Is it fair to say that the goal of BFAMAPHD is to make access to art-making possible for all people regardless of class or race? And that you’re trying to make clear the prohibitive cost of the big double whammy: education and housing?
Yes, precisely. As we write in On the Cultural Value Debate: “For us, the value of the arts, and of an arts education, is self-evident. And so we seek to understand and raise awareness about the political economies of the arts to add to a debate about how we can work together to intelligently reform the sector that we value so much. We at BFAMFAPhD agree that economic justification is not the best way to determine the value of the arts in society or of an arts education.”
What is the impact of the cost of housing and education on art and artists? And what does that mean for the city as a whole?
Holland Cotter wrote in 2009 that it’s “day job time in the arts again,” reminding us that Jackson Pollock was a busboy, that Henry Darger was a janitor. The difference between an arts graduate or aspiring artist today and these artists, is that Pollock and Darger did not have $29,000 in debt for BFAs and more in loans for MFAs. Nor were they facing rent burdens of $1200 a month. Pollock was in fact supported by the Works Progress Administration; he was paid by our government in a workforce development program that valued the arts.
What do you see as some of the existing forces that let people be artists if they choose, besides sheer drive?
While artists need “drive,” artists also need to become aware of their own power and privilege. As an artist, I believe that it is my responsibility to contribute to an expanding ecology of culture. If I do not advocate for, support and co-create arts spaces of cultural equity, cooperation and justice, the work that I make will likely be presented in contexts that do not reproduce the values of the work that I make. I’ve written about this in a Proposal for Free/ Open/ Libre Art in 2012 and in Solidarity Art Worlds in 2013. As a member of the collective BFAMFAPhD, and as a working artist, I will continue to advocate for cultural equity in this country and to support existing solidarity art economies.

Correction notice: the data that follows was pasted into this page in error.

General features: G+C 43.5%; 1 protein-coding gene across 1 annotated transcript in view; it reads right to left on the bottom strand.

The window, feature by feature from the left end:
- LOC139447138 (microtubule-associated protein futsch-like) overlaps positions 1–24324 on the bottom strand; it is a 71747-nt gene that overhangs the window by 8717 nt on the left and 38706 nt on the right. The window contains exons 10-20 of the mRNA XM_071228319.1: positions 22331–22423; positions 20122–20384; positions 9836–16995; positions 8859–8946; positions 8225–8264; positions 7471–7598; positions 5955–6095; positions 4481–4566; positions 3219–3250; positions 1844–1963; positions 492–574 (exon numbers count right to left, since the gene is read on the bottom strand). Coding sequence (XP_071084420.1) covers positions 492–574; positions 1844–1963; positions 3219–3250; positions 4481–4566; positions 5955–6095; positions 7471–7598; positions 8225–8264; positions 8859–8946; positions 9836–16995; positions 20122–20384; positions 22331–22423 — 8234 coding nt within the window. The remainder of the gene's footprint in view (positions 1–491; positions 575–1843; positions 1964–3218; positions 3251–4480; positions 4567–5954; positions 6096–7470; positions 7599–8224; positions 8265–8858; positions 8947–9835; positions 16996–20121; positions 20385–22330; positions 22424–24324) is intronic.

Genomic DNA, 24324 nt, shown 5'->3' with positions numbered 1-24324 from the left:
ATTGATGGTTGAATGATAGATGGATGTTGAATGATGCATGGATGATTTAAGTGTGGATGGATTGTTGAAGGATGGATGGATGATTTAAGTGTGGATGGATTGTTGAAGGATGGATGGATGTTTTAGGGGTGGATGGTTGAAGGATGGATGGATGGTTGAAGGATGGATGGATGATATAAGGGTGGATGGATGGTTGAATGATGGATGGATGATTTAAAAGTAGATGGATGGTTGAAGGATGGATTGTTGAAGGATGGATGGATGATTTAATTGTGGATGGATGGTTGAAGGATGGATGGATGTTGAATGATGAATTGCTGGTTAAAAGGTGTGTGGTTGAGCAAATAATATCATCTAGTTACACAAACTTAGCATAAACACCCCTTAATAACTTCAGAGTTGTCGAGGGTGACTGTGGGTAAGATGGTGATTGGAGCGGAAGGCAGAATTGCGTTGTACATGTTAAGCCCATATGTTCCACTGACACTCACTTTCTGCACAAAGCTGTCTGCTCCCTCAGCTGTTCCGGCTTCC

People need access to living artists and affordable arts education from an early age to even imagine becoming an artist. This can start with artist-mentors in the neighborhood or at the Saturday Program at Cooper, or at a Freedom School like the Paul Robeson Freedom School in NYC or the University of Orange in NJ. As long as arts education is unusual in U.S. public elementary and high schools, as long as higher education is soaring in price, and as long as state-subsidized artist stipends and visual artists unions seem impossible (though they exist in Canada, Finland, Sweden, Denmark, and Scotland), being an artist in the United States will mean working multiple jobs and squeezing art between family, paid work, and rest.
Susan Jahoda and I work together often, and we share a hope of countering the competition that creates contradiction in our collective work, and comes from a sense of isolated desperation, both financial and emotional. Susan and I ask, How do we do a few things well, turning our backs on overproduction and a focus on solo shows and individual acclaim? In our experiences, each project transforms the people who make it, so we open spaces for co-production rather than toiling alone.
All art work shown by Caroline Woolard and other artists where noted.